We found a sensitivity of 62.1% and a specificity of 90.6% for IgM-RF (which is the most used and criteria recommended) followed by a sensitivity of 49.4% and a specificity of 96.2% for ACPA in unselected inflammatory arthralgia patients. Chang et al. reported 67% sensitivity and 79% specificity of IgM RF and 79% sensitivity and 98% specificity for ACPA.3 This difference could be explained because different inclusion criteria of patients evaluated in each study. In our study the patients were non-selected inflammatory arthralgia patients, who had not definite diagnosis. In Chang study, they selected a population with previous RA diagnosis, classified by 1987 ACR criteria, the present study was performed in population in study protocol without confirmed diagnosis, that could explain the changes in the sensitivity and specificity of the test.

In Table 3, we describe the different approaches to RF and ACPA diagnostic performances by different authors.

Table 3.

Different approaches to diagnostic performance of RF and ACPA.

Author  Country  IgG RF  IgA RF  IgM RF  ACPA  RF 3 isotypes plus ACPA 
    Sensitivity %, specificity %
Chang  China  NR  NR  67, 79  79, 98  NR 
Infantino  Italy  NR  NR  60–78, 89–94  45–73, 87–95  78, 83 
Vallbratcht  Germany  43.7, 91  50.9, 88.3  66.4, 82.1  64.4, 97.1  80.7, 73.3 
Song  Korea  NR  NR  NR, 60–80  70–90, 90–95  NR 
Sun  China  NR  NR  78, 82  78, 82%  57, 96 
Van Hoovels  Belgium  NR  NR  NR, 67–70  67–76, NR  NR 
Hermosillo  Mexico  49.4, 89.7  54, 90.6  62.1, 90.6  49.4, 96.2  81.4, 73.6 

ACPA: anti-citrullinated peptide antibodies, RF: rheumatoid factor, Ig: immunoglobulin, NR: not reported.

Infantino et al. found that the best combination for screening was the combination of ACPA plus IgA and IgM RF in an early arthritis patient.4 We observed that the best combination for screening was use of 4 antibodies.

Vallbracht et al.5 describe in a prospective study in 715 arthralgia patients, that the best screening method for RA was the combination of IgM RF and ACPA compared to other RF isotypes, clarifying the importance of ACPA measurement for early diagnosis in patients with negative RF.

It is important to note that our patients had inflammatory arthralgia and not a diagnosis of RA. It is well known that most auto antibodies tend to increase and peak at the onset of disease,6 but we may find low titers in the early stages of the disease. Therefore, the addition of RF to ACPAs will add sensitivity for the diagnosis of RA in patients with inflammatory polyarthralgia.7

The performance of the combination of the 3 isotypes of RF and ACPAs for RA diagnosis showed a sensitivity of 81.4% and a specificity of 73.6% in patients with inflammatory arthralgia. Comparing the combination with the single test that performed the best individually, which was RF-IgM with a sensitivity of 62.1% and a specificity of 90.6%.8 The sensitivity increased considerably but with a decrease in specificity. Unlike ACPA, RF specificity is limited because it is also detected in other diseases as well as in healthy individuals. The sensitivity of a test may be an important factor to consider when evaluating patients with polyarthritis of an autoimmune origin is sought to obtain the definitive diagnosis. The specificity (confirmatory characteristic of a test) is greater for ACPA alone, which had a decrement, when added to RF's, given the non-RA groups diagnosis (SLE, Sjögren). The RF's cut-off provided by the manufacturer is low and very sensitive, as long as the derivation cohorts included healthy participants. When we explored the in the ROC for ACPA a better sensitive and specific cut-off different from the manufacturer, we found that 10UI/dL had 61% sensitivity and 80% specificity.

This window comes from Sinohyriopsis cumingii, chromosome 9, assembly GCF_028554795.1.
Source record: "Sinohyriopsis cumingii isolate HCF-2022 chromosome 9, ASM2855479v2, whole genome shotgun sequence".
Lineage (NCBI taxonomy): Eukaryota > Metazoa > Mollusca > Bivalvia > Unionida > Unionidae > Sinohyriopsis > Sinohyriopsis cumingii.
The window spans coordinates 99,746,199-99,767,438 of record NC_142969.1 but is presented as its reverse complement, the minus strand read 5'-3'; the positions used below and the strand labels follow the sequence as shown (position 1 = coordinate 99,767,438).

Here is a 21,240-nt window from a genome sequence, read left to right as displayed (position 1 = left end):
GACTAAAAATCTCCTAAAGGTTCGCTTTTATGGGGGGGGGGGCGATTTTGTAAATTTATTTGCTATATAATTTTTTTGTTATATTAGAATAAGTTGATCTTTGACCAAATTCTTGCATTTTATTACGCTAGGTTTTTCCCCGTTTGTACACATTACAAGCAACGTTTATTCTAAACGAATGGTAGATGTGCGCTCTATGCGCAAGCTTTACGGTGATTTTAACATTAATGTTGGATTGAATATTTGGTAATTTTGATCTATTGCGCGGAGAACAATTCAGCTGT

In the real-life case scenario of inflammatory arthralgia, in patients where we suspect of RA diagnosis, the IgM RF and ACPA continue being the best options to classify RA.

Van Hoovels et al. documented an increase in RF positivity when the EUROIMMUN kit was used. Also showed low concordance compared with 6 other diagnostic kits used in daily clinical practice for the detection of these antibodies.9 We consider that this increase in sensitivity test, in addition to the high prevalence of rheumatoid factor in non-rheumatic joint diseases, caused the high prevalence of positive isotypes of the RF and ACPA in patients without RA.

Conclusions

In patients non-selected with Inflammatory arthralgia the combination of ACPA and RF isotypes do not demonstrate more sensitivity and specificity than IgM RF alone. Its use routinely in combination could cause an increase of false positives in healthy patients or with an immunological condition different from rheumatoid arthritis. The diagnostic performance of a test is resumed in the AUC of the ROC, even thought, IgM RF isotype had the greatest one; it did not differ statistically from others. In a high pre-test probability clinical scenario, ACPA had better specificity to confirm RA, nonetheless, the addition of all RF isotypes did not add diagnostic performance.

The search of autoimmunity with low specificity unnecessary autoantibodies expose the patients to unnecessary treatments. We recommend that in the clinical scenario of inflammatory arthralgia, where the differential diagnoses include SLE, SjS and osteoarthritis, RF IgM isotype and ACPA are more useful to confirm RA diagnosis.

Funding

Neither the research, nor the authors received any specific grant from funding agencies in the public, commercial, or not-for-profit sectors.

Conflict of Interest

None declared.

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Copyright © 2019. Elsevier España, S.L.U. and Sociedad Española de Reumatología y Colegio Mexicano de Reumatología